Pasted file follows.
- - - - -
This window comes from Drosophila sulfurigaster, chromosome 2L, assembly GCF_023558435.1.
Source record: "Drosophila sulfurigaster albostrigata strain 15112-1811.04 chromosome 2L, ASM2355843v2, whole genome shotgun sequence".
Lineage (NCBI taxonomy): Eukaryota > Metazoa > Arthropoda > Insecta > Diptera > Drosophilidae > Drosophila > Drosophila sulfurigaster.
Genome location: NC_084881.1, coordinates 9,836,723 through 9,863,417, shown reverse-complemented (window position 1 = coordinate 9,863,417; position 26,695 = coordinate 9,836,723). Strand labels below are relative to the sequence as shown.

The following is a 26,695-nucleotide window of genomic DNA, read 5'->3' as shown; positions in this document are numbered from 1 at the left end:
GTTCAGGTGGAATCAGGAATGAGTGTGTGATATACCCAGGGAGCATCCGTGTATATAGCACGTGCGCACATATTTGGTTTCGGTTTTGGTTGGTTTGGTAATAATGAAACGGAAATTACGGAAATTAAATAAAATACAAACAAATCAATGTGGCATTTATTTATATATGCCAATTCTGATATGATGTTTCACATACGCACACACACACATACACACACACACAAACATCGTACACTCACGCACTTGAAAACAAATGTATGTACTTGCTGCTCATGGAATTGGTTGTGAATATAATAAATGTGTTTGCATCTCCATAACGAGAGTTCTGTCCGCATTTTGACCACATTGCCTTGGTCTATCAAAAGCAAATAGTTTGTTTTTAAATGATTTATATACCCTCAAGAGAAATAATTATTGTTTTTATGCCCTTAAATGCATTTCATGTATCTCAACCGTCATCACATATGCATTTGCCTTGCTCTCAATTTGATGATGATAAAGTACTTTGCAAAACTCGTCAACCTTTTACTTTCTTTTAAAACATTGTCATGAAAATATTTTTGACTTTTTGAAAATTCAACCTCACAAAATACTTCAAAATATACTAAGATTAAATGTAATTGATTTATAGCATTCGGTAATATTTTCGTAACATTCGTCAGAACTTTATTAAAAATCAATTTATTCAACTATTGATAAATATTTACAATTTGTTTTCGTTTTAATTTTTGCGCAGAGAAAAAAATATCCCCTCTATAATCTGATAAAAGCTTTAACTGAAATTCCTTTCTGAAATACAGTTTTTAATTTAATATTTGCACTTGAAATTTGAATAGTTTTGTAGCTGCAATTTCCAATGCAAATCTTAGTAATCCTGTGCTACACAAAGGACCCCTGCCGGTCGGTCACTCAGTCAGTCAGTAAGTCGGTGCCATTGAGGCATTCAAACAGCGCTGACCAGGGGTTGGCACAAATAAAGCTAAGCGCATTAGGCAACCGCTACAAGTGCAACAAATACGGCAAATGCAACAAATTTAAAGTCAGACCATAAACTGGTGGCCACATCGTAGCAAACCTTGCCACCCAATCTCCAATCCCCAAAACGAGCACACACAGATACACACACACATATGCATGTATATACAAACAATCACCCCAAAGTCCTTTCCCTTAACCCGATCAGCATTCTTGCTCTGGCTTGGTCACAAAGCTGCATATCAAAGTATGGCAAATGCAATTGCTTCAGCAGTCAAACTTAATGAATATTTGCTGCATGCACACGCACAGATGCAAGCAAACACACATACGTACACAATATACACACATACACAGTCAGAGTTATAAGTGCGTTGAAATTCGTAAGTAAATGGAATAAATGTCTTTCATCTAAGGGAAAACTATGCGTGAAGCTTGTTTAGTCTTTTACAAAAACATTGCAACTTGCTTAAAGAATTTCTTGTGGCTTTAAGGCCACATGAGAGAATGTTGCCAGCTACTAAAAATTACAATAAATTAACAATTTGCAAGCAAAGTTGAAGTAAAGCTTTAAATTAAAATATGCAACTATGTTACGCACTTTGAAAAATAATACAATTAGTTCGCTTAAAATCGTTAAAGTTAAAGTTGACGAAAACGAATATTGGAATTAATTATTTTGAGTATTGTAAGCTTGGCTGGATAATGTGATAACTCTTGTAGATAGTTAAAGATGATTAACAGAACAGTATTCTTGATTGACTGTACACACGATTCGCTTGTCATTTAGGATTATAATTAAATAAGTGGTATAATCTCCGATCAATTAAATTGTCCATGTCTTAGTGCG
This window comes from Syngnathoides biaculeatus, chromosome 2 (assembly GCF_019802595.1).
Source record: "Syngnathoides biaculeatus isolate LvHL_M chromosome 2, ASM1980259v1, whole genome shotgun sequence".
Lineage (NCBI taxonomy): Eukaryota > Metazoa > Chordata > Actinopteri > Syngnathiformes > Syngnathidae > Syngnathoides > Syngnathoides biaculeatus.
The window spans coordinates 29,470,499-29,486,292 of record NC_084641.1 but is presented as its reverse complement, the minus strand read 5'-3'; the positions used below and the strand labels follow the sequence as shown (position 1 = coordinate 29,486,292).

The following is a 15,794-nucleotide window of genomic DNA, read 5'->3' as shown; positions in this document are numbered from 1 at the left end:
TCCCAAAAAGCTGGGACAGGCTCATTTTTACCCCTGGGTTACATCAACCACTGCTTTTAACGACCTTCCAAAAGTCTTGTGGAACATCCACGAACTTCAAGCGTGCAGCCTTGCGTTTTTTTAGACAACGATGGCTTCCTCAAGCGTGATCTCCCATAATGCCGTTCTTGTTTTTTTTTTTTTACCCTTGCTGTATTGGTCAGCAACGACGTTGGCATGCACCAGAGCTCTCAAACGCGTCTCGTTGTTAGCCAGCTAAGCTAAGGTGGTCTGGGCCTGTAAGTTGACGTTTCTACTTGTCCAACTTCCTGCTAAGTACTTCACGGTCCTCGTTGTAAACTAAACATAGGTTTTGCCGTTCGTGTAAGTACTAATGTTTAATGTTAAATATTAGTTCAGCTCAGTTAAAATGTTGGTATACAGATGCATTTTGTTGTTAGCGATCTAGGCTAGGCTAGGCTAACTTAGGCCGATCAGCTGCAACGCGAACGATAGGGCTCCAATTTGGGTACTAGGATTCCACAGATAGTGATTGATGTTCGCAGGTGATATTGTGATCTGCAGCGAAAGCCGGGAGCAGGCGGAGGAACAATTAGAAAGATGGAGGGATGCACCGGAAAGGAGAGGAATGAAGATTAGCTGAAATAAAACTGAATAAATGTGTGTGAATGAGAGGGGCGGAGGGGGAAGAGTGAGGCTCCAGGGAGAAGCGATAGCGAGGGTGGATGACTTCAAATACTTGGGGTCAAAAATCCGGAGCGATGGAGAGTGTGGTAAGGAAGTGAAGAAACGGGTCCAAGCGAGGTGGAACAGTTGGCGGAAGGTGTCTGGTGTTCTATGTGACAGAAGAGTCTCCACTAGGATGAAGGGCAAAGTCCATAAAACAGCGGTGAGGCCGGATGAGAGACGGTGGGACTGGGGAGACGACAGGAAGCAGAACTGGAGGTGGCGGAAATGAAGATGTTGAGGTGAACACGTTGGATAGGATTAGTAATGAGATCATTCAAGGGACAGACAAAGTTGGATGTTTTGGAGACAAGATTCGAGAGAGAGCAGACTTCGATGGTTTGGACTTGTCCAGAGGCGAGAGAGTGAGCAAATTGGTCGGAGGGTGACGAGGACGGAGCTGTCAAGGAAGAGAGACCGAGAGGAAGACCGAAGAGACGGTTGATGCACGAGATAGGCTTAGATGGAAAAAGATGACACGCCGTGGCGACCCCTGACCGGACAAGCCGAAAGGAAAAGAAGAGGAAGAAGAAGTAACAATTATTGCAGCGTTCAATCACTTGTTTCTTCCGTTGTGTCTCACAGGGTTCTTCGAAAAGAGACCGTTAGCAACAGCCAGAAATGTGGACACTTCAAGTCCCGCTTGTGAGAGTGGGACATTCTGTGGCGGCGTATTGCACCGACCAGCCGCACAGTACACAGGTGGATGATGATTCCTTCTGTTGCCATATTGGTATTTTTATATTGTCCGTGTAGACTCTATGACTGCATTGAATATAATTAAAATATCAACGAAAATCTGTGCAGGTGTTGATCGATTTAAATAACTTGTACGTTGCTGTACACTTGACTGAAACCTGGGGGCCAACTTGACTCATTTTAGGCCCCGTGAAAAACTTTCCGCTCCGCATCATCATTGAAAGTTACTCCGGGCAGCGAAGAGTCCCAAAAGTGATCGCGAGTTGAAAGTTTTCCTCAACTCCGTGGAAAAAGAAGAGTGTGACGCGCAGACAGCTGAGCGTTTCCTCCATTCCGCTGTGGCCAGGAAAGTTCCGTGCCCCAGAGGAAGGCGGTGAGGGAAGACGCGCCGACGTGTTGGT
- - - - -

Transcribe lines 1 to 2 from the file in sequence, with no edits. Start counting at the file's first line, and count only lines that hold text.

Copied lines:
This window comes from Drosophila sulfurigaster, chromosome 2L, assembly GCF_023558435.1.
Source record: "Drosophila sulfurigaster albostrigata strain 15112-1811.04 chromosome 2L, ASM2355843v2, whole genome shotgun sequence".